probably the only thing that is binary anymore is computer program. what does this mean…or what can i make this mean? to many [myself included], computers represent a certain amount of artificiality, whether it be with communication or authenticity of production or human relationships. one could on one hand use this to say that binary implies artificiality though it would take some fancy word play to correlate the onoff onoff of electricity with our need to divide things into one of two categories when they’d fit more naturally on a spectrum. other way to analyze it is through the idea of the cyborg and how this artificiality is similar to people needing to define themselves in any area of their life in order to be part of the culture.

a hero of not our time

i think janet is the heroine of female man because of her reaction to jael accepting responsibility for there being no men in whileaway. even though the ‘utopia’ janet grew up in doesn’t even realize the idea of men, she still cries and feels grief for jael’s action. the question we must then ask is why? does she feel like in her paradise there is still something lacking that she could never put her finger on? (probably) does she regret that half of a species was wiped out because of radical beliefs that, in many ways resemble her own? (hopefully) does she feel responsible because of their similar genotype? (maybe) did she lean something about men that made their existence seen worthwhile? (who knows?)

she has just realized that the entirety of her existence and life as she knows is a result of nothing other than genocide–it’s much like the reactions of some americans when they learn about native americans and the founding of the country. for some reason she feels responsible for the actions in the past.she realizes her own inadequacies at comprehending what was so bad about men and why they were wiped out and how artificial her life is when it relies on technology and not biology.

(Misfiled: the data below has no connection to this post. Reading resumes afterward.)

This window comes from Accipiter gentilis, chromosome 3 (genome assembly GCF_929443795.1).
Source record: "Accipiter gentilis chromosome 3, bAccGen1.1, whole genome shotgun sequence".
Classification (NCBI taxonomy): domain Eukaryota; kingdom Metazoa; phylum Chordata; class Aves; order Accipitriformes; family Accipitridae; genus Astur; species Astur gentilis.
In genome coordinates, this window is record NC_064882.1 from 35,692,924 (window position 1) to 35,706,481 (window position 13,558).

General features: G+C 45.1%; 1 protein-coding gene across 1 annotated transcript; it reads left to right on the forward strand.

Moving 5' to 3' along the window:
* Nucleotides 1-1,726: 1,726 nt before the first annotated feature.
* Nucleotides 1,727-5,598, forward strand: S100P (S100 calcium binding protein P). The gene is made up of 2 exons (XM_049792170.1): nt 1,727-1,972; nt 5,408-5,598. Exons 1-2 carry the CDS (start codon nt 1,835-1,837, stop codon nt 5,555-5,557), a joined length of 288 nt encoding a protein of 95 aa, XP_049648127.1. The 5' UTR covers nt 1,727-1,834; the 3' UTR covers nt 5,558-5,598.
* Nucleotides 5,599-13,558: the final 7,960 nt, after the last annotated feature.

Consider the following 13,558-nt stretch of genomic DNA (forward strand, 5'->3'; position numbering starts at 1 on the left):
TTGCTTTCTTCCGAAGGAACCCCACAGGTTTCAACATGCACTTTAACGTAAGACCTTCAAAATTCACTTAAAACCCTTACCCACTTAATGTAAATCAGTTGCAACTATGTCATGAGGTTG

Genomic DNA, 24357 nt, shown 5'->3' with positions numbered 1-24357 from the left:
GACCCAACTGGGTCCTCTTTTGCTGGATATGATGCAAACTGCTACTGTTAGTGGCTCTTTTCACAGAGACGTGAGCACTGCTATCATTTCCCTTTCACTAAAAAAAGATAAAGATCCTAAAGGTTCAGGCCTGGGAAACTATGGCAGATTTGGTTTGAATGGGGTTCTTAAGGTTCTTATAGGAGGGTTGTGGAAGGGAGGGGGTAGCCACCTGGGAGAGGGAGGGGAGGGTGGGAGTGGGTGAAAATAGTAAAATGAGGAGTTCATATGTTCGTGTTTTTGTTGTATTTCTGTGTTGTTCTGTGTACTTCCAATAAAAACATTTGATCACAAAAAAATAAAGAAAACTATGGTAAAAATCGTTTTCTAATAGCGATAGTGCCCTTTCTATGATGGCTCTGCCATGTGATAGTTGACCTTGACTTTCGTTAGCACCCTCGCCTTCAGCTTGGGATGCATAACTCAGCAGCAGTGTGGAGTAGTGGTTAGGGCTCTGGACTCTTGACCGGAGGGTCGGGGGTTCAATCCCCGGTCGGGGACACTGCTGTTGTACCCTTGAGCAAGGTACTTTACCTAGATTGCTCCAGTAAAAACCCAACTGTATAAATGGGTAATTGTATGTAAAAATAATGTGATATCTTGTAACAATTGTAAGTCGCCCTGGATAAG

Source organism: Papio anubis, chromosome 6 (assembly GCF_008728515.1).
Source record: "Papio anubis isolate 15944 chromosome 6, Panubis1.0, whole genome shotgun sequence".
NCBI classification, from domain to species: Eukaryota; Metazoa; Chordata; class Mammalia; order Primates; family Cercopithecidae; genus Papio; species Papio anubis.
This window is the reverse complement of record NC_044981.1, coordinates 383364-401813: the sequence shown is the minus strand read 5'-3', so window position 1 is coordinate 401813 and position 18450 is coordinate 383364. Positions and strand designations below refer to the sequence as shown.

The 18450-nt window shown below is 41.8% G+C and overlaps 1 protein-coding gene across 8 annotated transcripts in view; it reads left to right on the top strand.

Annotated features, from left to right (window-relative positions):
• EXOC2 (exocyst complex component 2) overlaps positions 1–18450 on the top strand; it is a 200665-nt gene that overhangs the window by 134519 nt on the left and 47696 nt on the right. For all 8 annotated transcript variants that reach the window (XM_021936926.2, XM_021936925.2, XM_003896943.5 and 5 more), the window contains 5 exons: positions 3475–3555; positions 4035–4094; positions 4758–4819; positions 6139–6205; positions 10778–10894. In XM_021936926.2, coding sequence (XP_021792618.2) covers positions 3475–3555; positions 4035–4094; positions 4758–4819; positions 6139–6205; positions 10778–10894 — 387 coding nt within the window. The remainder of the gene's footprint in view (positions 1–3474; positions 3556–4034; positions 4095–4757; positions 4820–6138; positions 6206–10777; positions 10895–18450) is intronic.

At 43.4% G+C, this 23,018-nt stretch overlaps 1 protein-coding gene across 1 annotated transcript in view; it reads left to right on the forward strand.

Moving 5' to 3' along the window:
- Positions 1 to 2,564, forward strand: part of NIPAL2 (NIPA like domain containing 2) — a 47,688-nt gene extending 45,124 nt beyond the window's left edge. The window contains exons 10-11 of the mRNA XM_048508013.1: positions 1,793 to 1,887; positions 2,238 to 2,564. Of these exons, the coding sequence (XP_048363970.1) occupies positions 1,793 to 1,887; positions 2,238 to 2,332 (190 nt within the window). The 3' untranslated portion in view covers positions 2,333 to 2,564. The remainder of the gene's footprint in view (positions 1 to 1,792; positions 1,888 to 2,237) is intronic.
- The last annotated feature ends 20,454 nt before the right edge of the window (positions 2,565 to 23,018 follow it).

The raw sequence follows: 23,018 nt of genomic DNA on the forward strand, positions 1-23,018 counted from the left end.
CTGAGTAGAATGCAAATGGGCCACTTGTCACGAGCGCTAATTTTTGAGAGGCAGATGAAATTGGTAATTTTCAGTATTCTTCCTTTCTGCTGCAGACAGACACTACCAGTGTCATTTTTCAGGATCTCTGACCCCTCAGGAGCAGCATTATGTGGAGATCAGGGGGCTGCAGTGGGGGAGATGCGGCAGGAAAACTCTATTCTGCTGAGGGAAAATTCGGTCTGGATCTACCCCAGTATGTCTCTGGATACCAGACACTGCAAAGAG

in this sense she is a tragic hero and her flaw is being a woman feeling incomplete long after the absense of men should have abolished any form of suffering. jeannine is a tragic hero in the sense that she believes she is unable to escape the role society has laid out for her and joanna is a tragic hero in the sense that, after all her ranting and textualization and stereotyping, sh is left nowhere. sometimes she wants to fulfill gender roles but doesnt know if thats because she wants it, or if she wants it because she is told to want it. she can’t find true happiness with her husband just like she can’t find true happiness with laur because, in her eyes, the world is inherently flawed and since she is unable to fix the entire world, she also feels shes unable to fix her personal life because she feels it relies entirely on the external world.

not a feminist book

i wasn’t in class so my thoughts on this book will be completely unmediated by what might have been said.

i find it hard to believe joanna russ is taking herself seriously. her ideas are so over-the-top and sexist that i really can’t see how someone’s opinions can be  like this. kinotice i said sexism and not feminism. russ is not in any way a feminist writer. feminism is about equality between sexes, giving women a choice about how they live their lives, and recognizing gender as nothing more than a social construct and her bitching–yes bitching–supports none of these ideas. the only way she could be a feminist is if this novel in tongue-in-cheek mockery of people that actually think like that. at least, i’m going to read the novel as if it were written to be ironic even though the exclusionary dedication at the beginning says otherwise.

a simple example: marriage. seriously? i’m all for same-sex relationships with whatever official name people want to give them but marriage, for me, is about commitment and a social network to raise children. one parent can raise a kid just fine, two parents can raise a kid just fine, someone unrelated to a kid can raise it just fine. to describe her “utopian” idea of raising a kid until it was five and sending it off as idiotic would be an understatement.

she also shows no compassion for other women–i won’t even go into her ideas of men that could not be described as anything but reactionary–and criticizes jeannine’s personal decision for how to live her life.

oh, and the writing style of this book. i’ve heard all the ideas about how language and literature are creations of men and are set up in ways that are beneficial for men and excludes women. i feel like her formatting is a desperate attempt at creating something new, but her pretension causes it to fail miserably.